North Dakota Medicaid Eligibility for Long Term Care: Income & Asset Limits

Last updated: April 05, 2021


North Dakota Medicaid Definition

In North Dakota, Medicaid is administered by the North Dakota Department of Human Services (DHS) agency.

Medicaid is a wide-ranging, jointly funded state and federal health care program for low-income individuals of all ages. While there are many different eligibility groups, this page is focused strictly on Medicaid eligibility for elderly North Dakota residents who are 65 years of age and older. This page will specifically cover long term care Medicaid, whether that is in one’s home, a nursing home, an adult foster care home, a memory care facility, or an assisted living facility.

  The American Council on Aging now offers a free, quick and easy Medicaid eligibility test for seniors.


Income & Asset Limits for Eligibility

There are several different Medicaid long-term care programs for which North Dakota seniors may be eligible. These programs have slightly different financial and medical eligibility requirements, as well as varying benefits. Further complicating eligibility are the facts that the criteria vary with marital status and that North Dakota offers multiple pathways towards eligibility.

1) Institutional / Nursing Home Medicaid – This is an entitlement program, meaning anyone who is eligible will receive assistance. It is provided only in nursing homes.
2) Medicaid Waivers / Home and Community Based Services (HCBS) – Waivers limit the number of program participants. Therefore, wait lists may exist. Services are provided at home, adult day care, adult foster care, memory care facilities, or assisted living.
3) Regular Medicaid / Aged Blind and Disabled – This is an entitlement program, which means as long as one meets the eligibility requirements, services can be received. Benefits are provided at home or adult day care.

The table below provides a quick reference to allow seniors to determine if they might be immediately eligible for long term care from an North Dakota Medicaid program. Alternatively, one can take the Medicaid Eligibility Test. IMPORTANT, not meeting all the criteria below does not mean one is not eligible or cannot become eligible for Medicaid in North Dakota. More.

April 1, 2021 – March 31, 2022 North Dakota Medicaid Long Term Care Eligibility for Seniors
Type of Medicaid Single Married (both spouses applying) Married (one spouse applying)
Income Limit Asset Limit Level of Care Required Income Limit Asset Limit Level of Care Required Income Limit Asset Limit Level of Care Required
Institutional / Nursing Home Medicaid No set limit. Applicant is allowed $65 for personal needs and the remaining income goes towards the cost of care. $3,000 Nursing Home No set limit. Couple is allowed $130 for personal needs. The remaining income goes towards the cost of care. $6,000 Nursing Home No set limit. Applicant is allowed $65 for personal needs and the remaining income goes towards the cost of care and / or a monthly spousal income allowance for the non-applicant spouse. $3,000 for applicant & $130,380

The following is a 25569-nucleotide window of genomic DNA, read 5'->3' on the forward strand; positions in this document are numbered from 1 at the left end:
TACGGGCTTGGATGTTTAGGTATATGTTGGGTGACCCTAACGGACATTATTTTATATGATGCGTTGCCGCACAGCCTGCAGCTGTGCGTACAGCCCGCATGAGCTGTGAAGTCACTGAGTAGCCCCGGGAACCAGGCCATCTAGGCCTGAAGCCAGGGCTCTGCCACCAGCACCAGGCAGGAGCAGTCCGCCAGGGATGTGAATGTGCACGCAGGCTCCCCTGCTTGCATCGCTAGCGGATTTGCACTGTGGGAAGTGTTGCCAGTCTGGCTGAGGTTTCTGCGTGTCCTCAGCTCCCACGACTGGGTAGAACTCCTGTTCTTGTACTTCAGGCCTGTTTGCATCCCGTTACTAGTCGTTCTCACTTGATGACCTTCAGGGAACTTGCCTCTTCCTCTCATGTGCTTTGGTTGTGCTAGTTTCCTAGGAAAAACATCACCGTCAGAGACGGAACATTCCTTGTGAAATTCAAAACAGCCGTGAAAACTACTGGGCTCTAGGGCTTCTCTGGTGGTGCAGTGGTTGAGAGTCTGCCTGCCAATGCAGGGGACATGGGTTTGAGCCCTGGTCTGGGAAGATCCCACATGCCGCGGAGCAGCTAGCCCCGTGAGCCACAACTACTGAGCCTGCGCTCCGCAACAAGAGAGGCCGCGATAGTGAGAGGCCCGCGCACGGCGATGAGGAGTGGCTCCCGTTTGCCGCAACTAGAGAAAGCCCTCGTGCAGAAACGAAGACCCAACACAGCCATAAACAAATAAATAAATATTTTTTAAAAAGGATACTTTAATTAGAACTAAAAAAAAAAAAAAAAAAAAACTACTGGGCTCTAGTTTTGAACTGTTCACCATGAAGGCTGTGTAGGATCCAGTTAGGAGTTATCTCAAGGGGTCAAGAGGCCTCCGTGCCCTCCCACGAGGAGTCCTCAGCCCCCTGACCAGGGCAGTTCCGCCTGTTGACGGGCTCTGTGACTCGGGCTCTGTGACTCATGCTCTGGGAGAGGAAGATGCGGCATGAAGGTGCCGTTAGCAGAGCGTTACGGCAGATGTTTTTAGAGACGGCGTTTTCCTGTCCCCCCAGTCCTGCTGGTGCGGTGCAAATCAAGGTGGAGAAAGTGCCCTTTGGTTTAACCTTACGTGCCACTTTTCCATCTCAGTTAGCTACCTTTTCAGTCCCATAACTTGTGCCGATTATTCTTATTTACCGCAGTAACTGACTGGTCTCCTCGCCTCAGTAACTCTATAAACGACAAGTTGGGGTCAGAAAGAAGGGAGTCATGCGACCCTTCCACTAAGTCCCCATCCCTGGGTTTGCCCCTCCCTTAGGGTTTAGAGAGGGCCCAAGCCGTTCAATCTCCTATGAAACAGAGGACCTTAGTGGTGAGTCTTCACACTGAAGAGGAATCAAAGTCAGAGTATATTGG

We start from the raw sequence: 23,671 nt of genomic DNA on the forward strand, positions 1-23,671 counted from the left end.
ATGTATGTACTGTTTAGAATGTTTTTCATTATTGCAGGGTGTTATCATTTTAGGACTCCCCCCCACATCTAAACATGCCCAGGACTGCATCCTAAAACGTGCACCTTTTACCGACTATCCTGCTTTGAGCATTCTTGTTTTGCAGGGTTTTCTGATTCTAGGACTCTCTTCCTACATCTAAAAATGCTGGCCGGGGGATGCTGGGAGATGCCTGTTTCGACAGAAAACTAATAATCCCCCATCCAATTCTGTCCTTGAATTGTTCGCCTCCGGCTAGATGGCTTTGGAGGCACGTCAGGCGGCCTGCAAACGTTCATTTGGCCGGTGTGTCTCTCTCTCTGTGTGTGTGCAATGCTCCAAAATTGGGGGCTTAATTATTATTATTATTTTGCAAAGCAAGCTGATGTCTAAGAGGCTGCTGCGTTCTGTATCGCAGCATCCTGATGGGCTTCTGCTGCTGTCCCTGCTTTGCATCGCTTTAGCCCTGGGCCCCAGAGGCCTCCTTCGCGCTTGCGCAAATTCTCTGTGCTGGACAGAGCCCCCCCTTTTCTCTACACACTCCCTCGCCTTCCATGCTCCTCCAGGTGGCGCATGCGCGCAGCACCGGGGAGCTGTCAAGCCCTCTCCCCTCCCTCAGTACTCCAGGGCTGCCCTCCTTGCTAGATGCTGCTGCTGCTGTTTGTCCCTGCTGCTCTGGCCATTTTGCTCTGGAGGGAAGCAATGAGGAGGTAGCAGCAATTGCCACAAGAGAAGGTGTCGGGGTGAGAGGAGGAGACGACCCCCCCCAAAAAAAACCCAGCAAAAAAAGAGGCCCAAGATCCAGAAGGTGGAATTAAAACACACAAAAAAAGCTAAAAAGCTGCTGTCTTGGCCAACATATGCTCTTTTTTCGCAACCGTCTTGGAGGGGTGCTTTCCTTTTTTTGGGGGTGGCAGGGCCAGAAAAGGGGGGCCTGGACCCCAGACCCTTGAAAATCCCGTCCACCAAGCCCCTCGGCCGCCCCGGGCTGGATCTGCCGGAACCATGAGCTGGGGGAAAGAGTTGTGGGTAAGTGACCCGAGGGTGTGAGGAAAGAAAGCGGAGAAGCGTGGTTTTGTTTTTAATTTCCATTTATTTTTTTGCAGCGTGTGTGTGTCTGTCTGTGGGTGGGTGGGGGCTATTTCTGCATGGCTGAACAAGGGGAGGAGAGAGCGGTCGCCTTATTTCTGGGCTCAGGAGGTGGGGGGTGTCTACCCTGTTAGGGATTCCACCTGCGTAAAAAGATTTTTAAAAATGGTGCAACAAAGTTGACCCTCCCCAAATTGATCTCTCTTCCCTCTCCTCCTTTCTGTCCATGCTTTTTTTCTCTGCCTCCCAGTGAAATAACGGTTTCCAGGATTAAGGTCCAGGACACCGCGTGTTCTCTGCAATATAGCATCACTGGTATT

for non-applicant
Nursing Home
Medicaid Waivers / Home and Community Based Services $891 / month $3,000 Nursing Home $1,205 / month $6,000 Nursing Home $891 / month for applicant $3,000 for applicant & $130,380
for non-applicant
Nursing Home
Regular Medicaid / Aged Blind and Disabled $891 / month $3,000 None $1,205 / month $6,000 None $1,205 / month $6,000 None
What Defines “Income”

For Medicaid eligibility purposes, any income that a Medicaid applicant receives is counted. To clarify, this income can come from any source. Examples include cash gifts, employment wages, Veteran’s benefits, alimony payments, pension payments, Social Security Disability Income, Social Security Income, IRA withdrawals, and stock dividends. Covid-19 stimulus checks are an exception, as Medicaid does not count them as income. Therefore, they do not impact Medicaid eligibility.

When just one spouse of a married couple is applying for institutional Medicaid or home and community based services via a Medicaid waiver, only the income of the applicant is counted. Said another way, the income of the non-applicant spouse is disregarded and does not impact the eligibility of the applicant spouse. For Regular Medicaid, a couple’s income is considered jointly, regardless of if one, or both, spouses are applying for benefits. This means the income of the non-applicant spouse impacts the income eligibility of the applicant spouse. For more information on how Medicaid counts income, click here.

*As the above chart indicates, there is no set income limit for nursing home Medicaid, and a single nursing home Medicaid recipient is able to keep $65 ($130 for a married couple with both spouses as Medicaid recipients) as a personal needs allowance. Program participants are also able to keep enough income to pay for health insurance premiums. In addition, if applicable, there is what is called a Minimum Monthly Maintenance Needs Allowance (MMMNA) that may be deducted from an applicant spouse’s income for their non-applicant spouse.

The MMMNA is intended to ensure the non-applicant spouse has sufficient funds from which to live, while also effectively lowering the amount the applicant spouse must contribute to their cost of care. This spousal income allowance is not just relevant for non-applicant spouses of nursing home Medicaid applicants, but also for non-applicant spouses of those who are applying for a HCBS Medicaid waiver. The MMMNA is the minimum amount of monthly income to which a non-applicant spouse is entitled. As of 2021, this figure is $2,550 / month. Said another way, applicant spouses are able to allocate all of their income (or a portion of their income) to their non-applicant spouses to bring their income up to $2,550 / month. This rule is not relevant for married couples with one spouse applying for regular Medicaid.

*Although many states update their income limits at the beginning of each year, the state of North Dakota increases their income limits annually in April.


What Defines “Assets”